In ‘Ceremony’ by Leslie Marmon, slavery and second-class nationality became one of the pivotal aspects of racial oppression (Leslie 98). After the World War II, slaves in the South triggered serious problems for those who had large lands, and relied entirely on slaves for labor, no one was there to work for them, and most productive lands were left idle. The slaves ended up being denied their rights and what was rightfully theirs, for example, when it came to land ownership. This resulted into only few ex-slaves acquiring land.
Another disadvantage of reservation is that most reservations lead to the denial of rights and reduction in productivity, thus, leading to poverty. People who had acquired huge land, refused to surrender them to the rightfully owners, thus, ending up having huge idle land which could have been used for production by some people. This was the sole reason why the Indian killer was so mad with the white people, and ended up butchering them in the quest to acquire what he believed was rightfully his.
The change of culture also leads to loss of tradition. John Smith, who was raised by the whites, ends up acquiring their ways of life and loosing his own tradition. He is an Indian, though knows nothing about them. This quest for his lost tradition lands him into a big mess. His quest makes him aware and brings him to reality of the oppression and discrimination that he earlier on assumed and thought it never existed. He is made understand some vices that he had developed, as a result of the whites up-bringing. Finally, the greatest disadvantage in reservations is the poverty level. There is an immense poverty, as people living in the reservations are highly populated and the land barely fits them (Parker 127). Most families in the reservations earn less than a half of poverty threshold. Employment, income and education in these areas are lower, compared to the national averages.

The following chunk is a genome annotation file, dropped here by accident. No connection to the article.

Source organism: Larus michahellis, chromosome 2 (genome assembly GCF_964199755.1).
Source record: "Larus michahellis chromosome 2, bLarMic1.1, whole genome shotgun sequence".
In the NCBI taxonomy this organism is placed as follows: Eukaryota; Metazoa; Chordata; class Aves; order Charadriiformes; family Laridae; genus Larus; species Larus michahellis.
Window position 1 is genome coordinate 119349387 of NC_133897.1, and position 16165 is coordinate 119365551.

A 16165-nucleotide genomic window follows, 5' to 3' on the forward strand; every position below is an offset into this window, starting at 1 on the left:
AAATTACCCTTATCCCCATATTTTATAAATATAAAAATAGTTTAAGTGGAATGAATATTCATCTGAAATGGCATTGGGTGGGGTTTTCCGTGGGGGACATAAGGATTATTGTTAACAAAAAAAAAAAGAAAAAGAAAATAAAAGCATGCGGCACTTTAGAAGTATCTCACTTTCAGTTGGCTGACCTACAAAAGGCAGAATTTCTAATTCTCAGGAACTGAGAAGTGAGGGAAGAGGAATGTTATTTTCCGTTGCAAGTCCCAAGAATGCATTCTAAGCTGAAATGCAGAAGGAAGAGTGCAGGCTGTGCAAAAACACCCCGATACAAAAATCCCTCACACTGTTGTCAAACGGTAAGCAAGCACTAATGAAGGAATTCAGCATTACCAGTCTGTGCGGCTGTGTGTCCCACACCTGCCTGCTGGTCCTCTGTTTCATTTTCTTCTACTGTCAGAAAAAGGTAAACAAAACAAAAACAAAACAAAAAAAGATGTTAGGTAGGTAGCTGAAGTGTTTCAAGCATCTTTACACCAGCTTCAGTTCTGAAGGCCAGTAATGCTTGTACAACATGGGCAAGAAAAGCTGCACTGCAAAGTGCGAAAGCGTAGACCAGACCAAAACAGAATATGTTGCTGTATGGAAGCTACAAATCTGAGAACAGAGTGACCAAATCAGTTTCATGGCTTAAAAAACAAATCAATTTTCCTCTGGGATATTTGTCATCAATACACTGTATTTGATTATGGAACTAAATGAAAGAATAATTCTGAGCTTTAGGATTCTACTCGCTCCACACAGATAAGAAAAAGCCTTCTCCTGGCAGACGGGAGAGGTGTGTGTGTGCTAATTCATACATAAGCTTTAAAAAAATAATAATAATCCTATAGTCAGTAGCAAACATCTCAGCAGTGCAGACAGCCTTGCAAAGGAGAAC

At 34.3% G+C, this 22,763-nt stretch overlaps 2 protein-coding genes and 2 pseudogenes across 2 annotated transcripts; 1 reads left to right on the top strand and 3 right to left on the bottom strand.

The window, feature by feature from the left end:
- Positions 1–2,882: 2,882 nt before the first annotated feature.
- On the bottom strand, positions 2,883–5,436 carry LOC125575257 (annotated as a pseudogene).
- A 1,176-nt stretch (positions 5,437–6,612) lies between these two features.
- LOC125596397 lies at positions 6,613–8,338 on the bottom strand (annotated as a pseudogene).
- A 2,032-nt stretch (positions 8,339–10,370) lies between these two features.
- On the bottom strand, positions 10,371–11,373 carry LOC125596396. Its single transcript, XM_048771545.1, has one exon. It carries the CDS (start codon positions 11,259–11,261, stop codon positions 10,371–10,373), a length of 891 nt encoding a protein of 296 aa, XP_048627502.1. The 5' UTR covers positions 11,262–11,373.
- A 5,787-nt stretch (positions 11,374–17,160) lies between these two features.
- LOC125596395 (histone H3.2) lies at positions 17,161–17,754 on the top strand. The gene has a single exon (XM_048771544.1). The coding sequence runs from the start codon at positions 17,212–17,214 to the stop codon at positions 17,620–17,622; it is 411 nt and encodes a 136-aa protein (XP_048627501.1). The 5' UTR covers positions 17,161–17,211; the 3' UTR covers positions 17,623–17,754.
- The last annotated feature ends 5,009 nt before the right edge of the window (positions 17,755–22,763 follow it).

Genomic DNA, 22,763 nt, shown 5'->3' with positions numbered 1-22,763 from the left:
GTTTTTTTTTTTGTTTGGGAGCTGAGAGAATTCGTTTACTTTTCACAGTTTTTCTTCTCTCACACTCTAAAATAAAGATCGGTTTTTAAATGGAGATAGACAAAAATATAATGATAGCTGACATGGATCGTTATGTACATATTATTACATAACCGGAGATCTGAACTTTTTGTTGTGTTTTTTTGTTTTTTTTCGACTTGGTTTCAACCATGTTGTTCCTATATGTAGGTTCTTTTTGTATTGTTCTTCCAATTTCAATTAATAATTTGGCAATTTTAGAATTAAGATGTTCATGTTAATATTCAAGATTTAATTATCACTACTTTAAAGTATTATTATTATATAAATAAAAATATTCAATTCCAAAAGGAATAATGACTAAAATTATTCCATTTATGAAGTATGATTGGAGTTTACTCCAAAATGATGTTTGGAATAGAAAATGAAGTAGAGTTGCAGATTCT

My Stance in the Novel
From the above advantages and disadvantages, it is evident and plainly easy to concur with the writer of the ‘Indian Killer.’ First of all, searching for identity has never been an easy thing; that is why there are various challenges faced by John Smith and Marie in their quest for identity. They are divided between their usual ways of life and what they are supposed to embrace as their tradition. Just like ‘The Surrounded’, these two extremes seem to them as different worlds; they are, thus, torn in between not knowing whether to stick to what they know or embrace the new change which seems very odd to them.
The struggles faced by Smith and Marie, bother them at heart, because they see and learn how to face the discrimination and the harsh realities that come with it; they come to appreciate the importance of culture to their natives and how difficult is to embrace change. Despite the struggles with oneself, it is evident that, one can not run away from the reality. John Smith, although raised by a white, realizes that he doesn’t belong there; this self-realization marks the onset of his identification with the cultural past, his transformation, and by extension, his regeneration. He is troubled at heart, and finally, he finds his real identity and this pains him, as he now tries to guard the tradition and what he had earlier on despised.